agoraphobia results. Agoraphobia is a fear of places
outside the home, and people afflicted with it simply cannot function in public places. They feel hemmed in, have
difficulty getting enough air, and are often convinced that they are about to faint. Panic attacks with agoraphobia
are the most crippling of all.
Panic attacks would be far less devastating if
there were a way to avoid the situations which trigger them. But the great majority of panic attacks happen
spontaneously, and someone who experiences one panic attack in a certain place may never experience another one
there, if he or she can summon the courage to revisit it!
As strange as it may seem, there are people who
actually awakened in the middle of the night suffering from panic attacks, feeling suffocated, their hearts
pounding and their extremities tingling or numb. Because of the similarity of their symptoms, these people are
often convinced they are having heart attacks. The only good thing about a nocturnal panic attack is that it will
usually end within ten or twenty minutes. By the age of 60, most people stop experiencing
While a majority of people suffer one panic attack
never have another one, many unfortunate individuals develop a pattern of panic attacks becomes known as panic
disorder. They are the ones most likely to alter their lifestyles in order to prevent the world from learning of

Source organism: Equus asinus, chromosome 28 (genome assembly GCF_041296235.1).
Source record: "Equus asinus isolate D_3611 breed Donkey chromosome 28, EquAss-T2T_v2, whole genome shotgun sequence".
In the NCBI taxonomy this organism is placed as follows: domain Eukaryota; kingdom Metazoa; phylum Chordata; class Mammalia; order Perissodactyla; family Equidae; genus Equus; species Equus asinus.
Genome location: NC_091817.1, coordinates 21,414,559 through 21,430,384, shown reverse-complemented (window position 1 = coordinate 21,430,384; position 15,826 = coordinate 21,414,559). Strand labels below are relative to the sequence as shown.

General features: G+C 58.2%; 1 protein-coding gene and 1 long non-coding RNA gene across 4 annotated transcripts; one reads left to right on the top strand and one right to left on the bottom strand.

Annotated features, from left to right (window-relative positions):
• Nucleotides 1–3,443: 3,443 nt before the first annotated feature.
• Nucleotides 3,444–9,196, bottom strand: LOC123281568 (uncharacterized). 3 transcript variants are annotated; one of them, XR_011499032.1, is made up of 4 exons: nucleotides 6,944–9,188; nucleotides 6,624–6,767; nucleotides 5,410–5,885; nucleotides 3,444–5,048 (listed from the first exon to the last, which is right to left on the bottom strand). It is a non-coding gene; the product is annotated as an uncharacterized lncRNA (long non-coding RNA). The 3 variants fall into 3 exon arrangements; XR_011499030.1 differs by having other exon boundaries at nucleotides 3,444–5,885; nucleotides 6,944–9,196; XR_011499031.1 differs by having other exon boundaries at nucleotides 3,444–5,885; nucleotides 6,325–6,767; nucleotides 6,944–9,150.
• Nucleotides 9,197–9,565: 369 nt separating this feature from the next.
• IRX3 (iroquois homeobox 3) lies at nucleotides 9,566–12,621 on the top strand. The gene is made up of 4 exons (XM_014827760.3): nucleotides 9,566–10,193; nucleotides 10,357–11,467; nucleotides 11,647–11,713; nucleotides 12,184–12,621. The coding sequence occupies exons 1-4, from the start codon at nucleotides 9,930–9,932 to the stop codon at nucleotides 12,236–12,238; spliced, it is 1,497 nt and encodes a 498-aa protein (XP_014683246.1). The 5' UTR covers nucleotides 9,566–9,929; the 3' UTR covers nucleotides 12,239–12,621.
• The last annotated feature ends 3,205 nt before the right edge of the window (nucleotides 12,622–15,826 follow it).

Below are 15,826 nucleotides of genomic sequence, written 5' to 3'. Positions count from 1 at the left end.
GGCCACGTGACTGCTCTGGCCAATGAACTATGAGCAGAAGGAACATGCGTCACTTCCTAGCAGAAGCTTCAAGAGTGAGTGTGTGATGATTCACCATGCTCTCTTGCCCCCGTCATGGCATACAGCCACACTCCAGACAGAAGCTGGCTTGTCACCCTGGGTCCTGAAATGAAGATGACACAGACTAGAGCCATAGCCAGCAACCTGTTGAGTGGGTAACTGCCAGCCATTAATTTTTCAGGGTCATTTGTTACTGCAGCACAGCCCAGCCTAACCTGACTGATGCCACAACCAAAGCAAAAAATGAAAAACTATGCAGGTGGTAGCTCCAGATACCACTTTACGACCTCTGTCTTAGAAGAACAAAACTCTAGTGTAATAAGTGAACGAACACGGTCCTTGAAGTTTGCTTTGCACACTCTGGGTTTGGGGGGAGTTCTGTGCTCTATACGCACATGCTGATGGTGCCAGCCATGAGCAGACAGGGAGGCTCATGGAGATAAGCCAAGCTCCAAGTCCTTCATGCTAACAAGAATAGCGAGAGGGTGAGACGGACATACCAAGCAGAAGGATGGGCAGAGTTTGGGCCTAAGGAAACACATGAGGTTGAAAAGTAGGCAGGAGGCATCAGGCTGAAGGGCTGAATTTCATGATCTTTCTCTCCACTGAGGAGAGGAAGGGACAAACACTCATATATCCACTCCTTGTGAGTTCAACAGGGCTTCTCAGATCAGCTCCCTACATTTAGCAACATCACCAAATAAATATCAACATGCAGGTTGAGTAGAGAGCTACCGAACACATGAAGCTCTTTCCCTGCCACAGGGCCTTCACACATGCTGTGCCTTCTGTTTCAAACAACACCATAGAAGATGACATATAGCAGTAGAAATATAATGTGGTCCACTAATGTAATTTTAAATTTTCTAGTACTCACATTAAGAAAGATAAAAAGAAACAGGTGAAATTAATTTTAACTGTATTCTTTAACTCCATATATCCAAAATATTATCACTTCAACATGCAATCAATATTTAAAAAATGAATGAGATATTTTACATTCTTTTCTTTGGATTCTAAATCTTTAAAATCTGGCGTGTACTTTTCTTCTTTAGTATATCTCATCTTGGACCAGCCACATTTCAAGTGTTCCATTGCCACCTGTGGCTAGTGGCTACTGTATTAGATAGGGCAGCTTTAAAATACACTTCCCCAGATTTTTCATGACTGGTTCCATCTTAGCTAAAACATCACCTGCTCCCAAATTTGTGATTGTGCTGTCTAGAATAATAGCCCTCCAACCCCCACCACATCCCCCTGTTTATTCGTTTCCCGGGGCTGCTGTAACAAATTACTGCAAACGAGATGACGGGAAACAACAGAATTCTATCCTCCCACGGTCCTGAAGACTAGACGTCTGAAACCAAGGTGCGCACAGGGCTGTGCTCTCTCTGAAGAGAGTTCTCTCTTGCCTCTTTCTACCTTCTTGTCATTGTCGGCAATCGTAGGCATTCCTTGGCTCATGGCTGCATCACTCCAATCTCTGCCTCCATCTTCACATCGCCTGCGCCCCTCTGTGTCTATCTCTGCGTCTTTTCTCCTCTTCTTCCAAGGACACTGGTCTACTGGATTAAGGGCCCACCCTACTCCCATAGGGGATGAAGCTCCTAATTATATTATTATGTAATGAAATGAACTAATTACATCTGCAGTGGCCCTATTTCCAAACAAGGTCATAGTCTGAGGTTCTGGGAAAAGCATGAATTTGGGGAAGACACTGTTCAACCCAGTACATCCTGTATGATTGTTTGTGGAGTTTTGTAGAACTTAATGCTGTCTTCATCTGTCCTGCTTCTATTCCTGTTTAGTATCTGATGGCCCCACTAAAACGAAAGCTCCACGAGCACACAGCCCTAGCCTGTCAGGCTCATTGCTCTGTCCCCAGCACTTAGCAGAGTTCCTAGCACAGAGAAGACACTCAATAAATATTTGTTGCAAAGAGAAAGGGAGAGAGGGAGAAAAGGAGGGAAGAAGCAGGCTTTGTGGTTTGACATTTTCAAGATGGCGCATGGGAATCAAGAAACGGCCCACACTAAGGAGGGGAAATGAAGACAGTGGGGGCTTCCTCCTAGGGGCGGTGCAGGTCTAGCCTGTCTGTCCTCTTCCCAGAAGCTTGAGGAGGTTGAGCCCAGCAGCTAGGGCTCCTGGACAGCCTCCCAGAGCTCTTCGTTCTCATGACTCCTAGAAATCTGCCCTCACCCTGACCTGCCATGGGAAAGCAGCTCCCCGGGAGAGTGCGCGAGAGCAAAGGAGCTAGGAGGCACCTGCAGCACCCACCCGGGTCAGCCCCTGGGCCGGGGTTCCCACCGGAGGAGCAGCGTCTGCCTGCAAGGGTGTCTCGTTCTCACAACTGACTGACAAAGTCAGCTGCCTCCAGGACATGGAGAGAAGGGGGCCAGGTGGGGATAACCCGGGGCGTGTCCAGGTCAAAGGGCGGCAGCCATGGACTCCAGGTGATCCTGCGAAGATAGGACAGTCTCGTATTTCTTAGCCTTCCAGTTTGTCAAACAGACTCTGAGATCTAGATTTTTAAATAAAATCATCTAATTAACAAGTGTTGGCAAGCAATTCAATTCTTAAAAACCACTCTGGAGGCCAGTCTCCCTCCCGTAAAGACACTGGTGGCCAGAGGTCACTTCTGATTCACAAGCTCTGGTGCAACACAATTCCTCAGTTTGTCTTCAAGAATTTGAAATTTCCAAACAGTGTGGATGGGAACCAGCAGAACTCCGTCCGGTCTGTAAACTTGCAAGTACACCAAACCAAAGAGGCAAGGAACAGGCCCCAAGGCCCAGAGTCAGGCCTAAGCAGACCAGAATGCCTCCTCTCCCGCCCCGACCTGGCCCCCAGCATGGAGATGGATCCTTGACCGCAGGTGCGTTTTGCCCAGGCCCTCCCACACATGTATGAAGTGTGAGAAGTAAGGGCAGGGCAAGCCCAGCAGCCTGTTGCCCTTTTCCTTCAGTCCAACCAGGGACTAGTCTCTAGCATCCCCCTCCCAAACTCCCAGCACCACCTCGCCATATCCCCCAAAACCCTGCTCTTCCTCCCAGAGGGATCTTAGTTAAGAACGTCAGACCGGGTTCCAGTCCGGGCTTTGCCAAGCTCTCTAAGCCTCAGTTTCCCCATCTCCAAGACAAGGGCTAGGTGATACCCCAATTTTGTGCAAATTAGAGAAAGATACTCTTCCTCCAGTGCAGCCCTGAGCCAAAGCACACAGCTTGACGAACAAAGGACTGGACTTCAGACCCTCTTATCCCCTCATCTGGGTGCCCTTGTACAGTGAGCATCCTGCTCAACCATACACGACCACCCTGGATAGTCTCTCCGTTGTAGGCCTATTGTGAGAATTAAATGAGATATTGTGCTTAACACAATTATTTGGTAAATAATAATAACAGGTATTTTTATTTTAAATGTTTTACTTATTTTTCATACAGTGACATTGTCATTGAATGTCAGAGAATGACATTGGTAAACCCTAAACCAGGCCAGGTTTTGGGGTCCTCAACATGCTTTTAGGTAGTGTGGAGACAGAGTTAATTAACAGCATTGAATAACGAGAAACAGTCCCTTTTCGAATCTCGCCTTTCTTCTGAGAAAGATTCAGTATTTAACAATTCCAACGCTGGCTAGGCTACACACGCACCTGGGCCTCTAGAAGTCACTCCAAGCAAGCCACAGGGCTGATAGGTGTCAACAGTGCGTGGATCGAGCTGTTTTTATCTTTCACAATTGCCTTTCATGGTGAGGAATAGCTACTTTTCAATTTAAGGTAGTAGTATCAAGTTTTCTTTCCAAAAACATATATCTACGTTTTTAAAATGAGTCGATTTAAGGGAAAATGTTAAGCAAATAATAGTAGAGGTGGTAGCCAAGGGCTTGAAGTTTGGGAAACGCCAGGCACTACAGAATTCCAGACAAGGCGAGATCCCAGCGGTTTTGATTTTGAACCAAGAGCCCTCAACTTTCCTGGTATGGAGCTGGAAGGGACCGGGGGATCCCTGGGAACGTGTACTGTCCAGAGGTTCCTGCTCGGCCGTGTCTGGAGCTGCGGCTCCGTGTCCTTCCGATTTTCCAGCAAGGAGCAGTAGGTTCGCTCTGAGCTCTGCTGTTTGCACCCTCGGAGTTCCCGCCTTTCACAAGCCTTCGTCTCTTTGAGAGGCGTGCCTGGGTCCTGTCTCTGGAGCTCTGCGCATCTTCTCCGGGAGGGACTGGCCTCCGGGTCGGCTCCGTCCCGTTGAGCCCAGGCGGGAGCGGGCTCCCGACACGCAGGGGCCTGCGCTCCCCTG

their difficulty. If you have started changing the way you want to live your life because you fear a panic attack,
there is help available.
Speak to a doctor about getting the test you need
to ensure that your panic attacks are not the result of a medical condition. Once that’s established, your panic
attack disorder can be treated both with medication and with therapy.
Ready To Stop Panic Attacks
"Learn how Karin Regenass went from
hopeless to break free from her panic attacks with the Linden
"I am a recent user of the Linden Method (indeed just started last week!) I was suffering from
anxiety and panick attacks since last year, it got so disturbing I thought that even death was
better, my thoughts drove me crazy and also these feelings which came with derealisation and
depersonalisation. I then found the linden method as I was looking at videos on YouTube, about
At first I was worried that it would not work, I was so negative and I did not want to spend my
money (I was really bitter) but my friends checked it out and really wanted me to try this one, so
I got the downloadable version. The effect it had was amazing! The panic attacks stopped
immediately (I did not have one since then) and now after a week my anxiety is just like a faded
shadow-still lingering but I have my life back in control, I enjoy going out and participating in
fun activities! To all fellow sufferers I'd say - life is waaays to beautiful! Don't waste another
day and get the Linden Method! The money you spend on it is nothing compared to what you get out of
Thank you so much."